Exploration Status of the Kibiro Geothermal Prospect, Western Uganda
Peter MAWEJJE, Nicholas H. HINZ, William CUMMING, Edward ISABIRYE, Isa LUGAYIZI, and James F. NATUKUNDA
[Dept. of Geological Survey and Mines, Uganda, Uganda]
Kibiro geothermal field is located in western Uganda in the administrative district of Hoima along shores of Lake Albert. The regional structure along which the field is located is the North Toro – Bunyoro fault (NTBF) of the Western branch of the East African rift system which is an extensional terrain. The field has three main hot springs; Mukabiga, Muntere and Mwibanda with measured surface temperature of 37 – 86.7˚C, maximum observed flow rate estimated at 4 litres per second discharging brines mainly sodium chloride with an average total dissolved solids of 4500 mg per kilogram. The interplay of the NTBF together with other step (synthetic) faults and intersections, resulted into formation of the Kibiro sub-graben that is characterised by a highly fractured zone with a series of stepovers. From recent structural studies, it has been observed that the mid synthetic fault of the Kibiro sub-graben has an upper hand in terms of surface manifestations within the sub-graben. The interplay of different fault systems caused a down throw of the sub-graben in the NE –SW manner. It has been noticed that the Northeast part of the sub-graben is more down thrown that the Southwestern end. Recently, six (6) TGH were sited, Alexander et al (2016) based on transient electromagnetic surveys (TEM) from which a shallow secondary reservoir has been suggested at 300 metres depth within Kibiro delta. Recent structural analysis tried to map all possible fault systems within the survey area together with their angles of Dip. This will allow for TGH to be strategically positioned in order to, 1) try to hit the NBTF at optimum depth (from angle of dip), 2) try to ascertain the secondary predicted shallow reservoir from TEM surveys and 3) establish the most probable fault intersection zone of the NTBF based on dips and orientation of fault systems within Kibiro. This will give the first category of reservoir in highly damaged zones of the basement, (the second one being the predicted shallow 300m depth reservoir thought to be hosted within gravels, sands and conglomerates). Many of the measured faults are of the order N 40 - 48˚E strike and 45 - 46˚ dip but the NTBF has a measured dip of 650 Alexander et al (2016) and Hinz et al (2018). Detailed mapping and temperature measurement of the spring reveal that Muntere and Mwibanda springs are probably located on another linear structure buried within the sediments. Structural mapping data sets will avail strain data, fault slip history which will be integrated with temperature gradient data, heat flow data, spring temperature, fluid geothermometry and Geophysical data to refine the conceptual model of Kibiro. From recent mapping, soil temperatures above 45˚C have been measured 1Km away from the main hot spring and it has been noticed the damaged area coupled with surface manifestations that Kibiro is a wider reservoir than previously thought. Therefore the number of targeted temperature gradient holes have been changed from six to eight to cover all the low resistivity TEM anomaly and to include the now much wider fault step over area.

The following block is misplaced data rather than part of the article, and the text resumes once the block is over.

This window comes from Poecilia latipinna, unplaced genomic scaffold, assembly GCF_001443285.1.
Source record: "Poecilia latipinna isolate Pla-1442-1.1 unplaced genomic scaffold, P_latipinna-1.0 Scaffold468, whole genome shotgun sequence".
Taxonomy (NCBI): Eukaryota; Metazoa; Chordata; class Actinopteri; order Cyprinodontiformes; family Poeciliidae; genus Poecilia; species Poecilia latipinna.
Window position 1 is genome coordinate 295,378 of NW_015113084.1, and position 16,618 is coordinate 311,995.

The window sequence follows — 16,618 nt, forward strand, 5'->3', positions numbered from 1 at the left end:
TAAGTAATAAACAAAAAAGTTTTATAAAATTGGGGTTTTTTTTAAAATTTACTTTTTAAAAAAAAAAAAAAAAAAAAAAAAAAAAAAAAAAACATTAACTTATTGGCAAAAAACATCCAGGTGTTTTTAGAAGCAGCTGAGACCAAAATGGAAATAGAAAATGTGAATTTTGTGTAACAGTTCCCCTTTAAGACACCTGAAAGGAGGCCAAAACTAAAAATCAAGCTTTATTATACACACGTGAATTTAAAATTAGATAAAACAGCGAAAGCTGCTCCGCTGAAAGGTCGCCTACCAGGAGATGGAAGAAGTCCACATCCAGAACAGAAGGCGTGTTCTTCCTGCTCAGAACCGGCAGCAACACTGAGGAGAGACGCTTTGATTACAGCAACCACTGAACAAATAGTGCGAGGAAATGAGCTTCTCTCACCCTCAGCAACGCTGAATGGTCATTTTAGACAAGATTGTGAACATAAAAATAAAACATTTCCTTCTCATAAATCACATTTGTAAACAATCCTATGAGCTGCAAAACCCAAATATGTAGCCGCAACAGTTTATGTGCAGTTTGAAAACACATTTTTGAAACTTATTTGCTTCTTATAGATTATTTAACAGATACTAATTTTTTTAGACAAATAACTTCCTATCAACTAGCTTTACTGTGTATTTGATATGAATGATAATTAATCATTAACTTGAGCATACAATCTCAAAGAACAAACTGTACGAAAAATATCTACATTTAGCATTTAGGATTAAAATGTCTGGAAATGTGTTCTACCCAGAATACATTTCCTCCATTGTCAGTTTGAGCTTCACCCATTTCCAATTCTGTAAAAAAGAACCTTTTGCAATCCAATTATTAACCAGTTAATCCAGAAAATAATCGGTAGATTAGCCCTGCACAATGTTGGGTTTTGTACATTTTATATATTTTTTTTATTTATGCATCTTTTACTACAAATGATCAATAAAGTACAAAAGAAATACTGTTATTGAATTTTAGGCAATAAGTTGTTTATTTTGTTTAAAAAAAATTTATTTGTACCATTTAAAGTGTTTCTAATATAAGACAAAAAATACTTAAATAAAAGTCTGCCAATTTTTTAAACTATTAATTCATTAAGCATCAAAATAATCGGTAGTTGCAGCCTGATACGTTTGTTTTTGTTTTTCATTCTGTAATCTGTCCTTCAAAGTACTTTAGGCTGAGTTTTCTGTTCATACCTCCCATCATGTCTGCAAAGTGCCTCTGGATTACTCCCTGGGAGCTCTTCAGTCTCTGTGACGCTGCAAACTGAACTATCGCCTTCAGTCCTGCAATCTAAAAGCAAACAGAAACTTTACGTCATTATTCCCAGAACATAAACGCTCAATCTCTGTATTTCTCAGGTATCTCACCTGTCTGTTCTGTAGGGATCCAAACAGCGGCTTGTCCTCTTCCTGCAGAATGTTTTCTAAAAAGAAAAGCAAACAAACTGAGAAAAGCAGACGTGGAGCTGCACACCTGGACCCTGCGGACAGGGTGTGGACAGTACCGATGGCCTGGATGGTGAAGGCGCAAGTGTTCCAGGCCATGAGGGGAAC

|        Topic: Exploration||Paper Number: 11052|